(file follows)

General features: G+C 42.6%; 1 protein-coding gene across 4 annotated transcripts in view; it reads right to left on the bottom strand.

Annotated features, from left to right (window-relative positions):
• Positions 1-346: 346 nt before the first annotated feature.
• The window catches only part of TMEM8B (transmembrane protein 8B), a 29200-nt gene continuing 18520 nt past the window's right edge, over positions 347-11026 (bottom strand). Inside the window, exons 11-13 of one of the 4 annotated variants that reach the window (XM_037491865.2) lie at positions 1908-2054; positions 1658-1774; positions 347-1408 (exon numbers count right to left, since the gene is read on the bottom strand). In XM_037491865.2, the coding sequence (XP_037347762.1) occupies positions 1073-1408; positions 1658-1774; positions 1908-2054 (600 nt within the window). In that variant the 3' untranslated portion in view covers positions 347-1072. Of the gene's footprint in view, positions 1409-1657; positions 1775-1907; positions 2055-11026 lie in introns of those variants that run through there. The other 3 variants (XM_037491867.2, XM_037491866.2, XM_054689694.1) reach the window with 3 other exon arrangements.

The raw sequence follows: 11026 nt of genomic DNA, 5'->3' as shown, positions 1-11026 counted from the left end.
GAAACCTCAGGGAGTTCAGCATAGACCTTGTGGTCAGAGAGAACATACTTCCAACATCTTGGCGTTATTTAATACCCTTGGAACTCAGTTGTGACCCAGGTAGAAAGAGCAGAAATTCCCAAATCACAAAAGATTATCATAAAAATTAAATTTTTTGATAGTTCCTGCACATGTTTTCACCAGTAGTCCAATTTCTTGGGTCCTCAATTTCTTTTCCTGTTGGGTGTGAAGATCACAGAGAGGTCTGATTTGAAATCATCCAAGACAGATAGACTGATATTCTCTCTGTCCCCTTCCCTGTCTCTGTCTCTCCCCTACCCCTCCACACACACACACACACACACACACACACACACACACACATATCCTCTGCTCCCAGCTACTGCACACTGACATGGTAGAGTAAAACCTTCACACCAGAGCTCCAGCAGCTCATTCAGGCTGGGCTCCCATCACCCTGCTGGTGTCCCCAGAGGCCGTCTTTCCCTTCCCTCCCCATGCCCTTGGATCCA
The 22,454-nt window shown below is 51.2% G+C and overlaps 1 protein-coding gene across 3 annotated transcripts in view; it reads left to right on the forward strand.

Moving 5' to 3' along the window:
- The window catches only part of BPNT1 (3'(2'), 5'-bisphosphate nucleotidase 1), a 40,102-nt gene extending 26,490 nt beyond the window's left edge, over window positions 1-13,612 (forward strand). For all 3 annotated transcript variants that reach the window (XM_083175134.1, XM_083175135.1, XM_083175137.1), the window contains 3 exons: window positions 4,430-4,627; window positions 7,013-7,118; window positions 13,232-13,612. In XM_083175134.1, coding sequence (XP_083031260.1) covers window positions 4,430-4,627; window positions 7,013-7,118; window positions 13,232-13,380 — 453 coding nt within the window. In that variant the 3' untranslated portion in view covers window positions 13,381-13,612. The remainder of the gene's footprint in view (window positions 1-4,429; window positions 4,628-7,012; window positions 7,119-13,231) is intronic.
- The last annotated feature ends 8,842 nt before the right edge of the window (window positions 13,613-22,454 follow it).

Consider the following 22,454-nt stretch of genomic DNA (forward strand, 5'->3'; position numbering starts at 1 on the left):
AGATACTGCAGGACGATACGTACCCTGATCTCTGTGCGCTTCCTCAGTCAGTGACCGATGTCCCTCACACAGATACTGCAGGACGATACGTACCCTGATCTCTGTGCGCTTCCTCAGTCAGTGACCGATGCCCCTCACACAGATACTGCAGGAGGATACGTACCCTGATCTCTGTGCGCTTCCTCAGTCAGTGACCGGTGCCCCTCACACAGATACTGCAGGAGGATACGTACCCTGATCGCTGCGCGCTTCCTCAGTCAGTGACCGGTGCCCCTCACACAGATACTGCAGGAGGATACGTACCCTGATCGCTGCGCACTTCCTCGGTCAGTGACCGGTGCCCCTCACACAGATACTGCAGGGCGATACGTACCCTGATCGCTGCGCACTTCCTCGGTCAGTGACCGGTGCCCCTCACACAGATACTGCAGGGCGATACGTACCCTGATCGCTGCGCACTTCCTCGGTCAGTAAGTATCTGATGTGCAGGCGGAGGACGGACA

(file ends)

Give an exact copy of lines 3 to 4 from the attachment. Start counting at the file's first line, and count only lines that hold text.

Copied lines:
• Positions 1-346: 346 nt before the first annotated feature.
• The window catches only part of TMEM8B (transmembrane protein 8B), a 29200-nt gene continuing 18520 nt past the window's right edge, over positions 347-11026 (bottom strand). Inside the window, exons 11-13 of one of the 4 annotated variants that reach the window (XM_037491865.2) lie at positions 1908-2054; positions 1658-1774; positions 347-1408 (exon numbers count right to left, since the gene is read on the bottom strand). In XM_037491865.2, the coding sequence (XP_037347762.1) occupies positions 1073-1408; positions 1658-1774; positions 1908-2054 (600 nt within the window). In that variant the 3' untranslated portion in view covers positions 347-1072. Of the gene's footprint in view, positions 1409-1657; positions 1775-1907; positions 2055-11026 lie in introns of those variants that run through there. The other 3 variants (XM_037491867.2, XM_037491866.2, XM_054689694.1) reach the window with 3 other exon arrangements.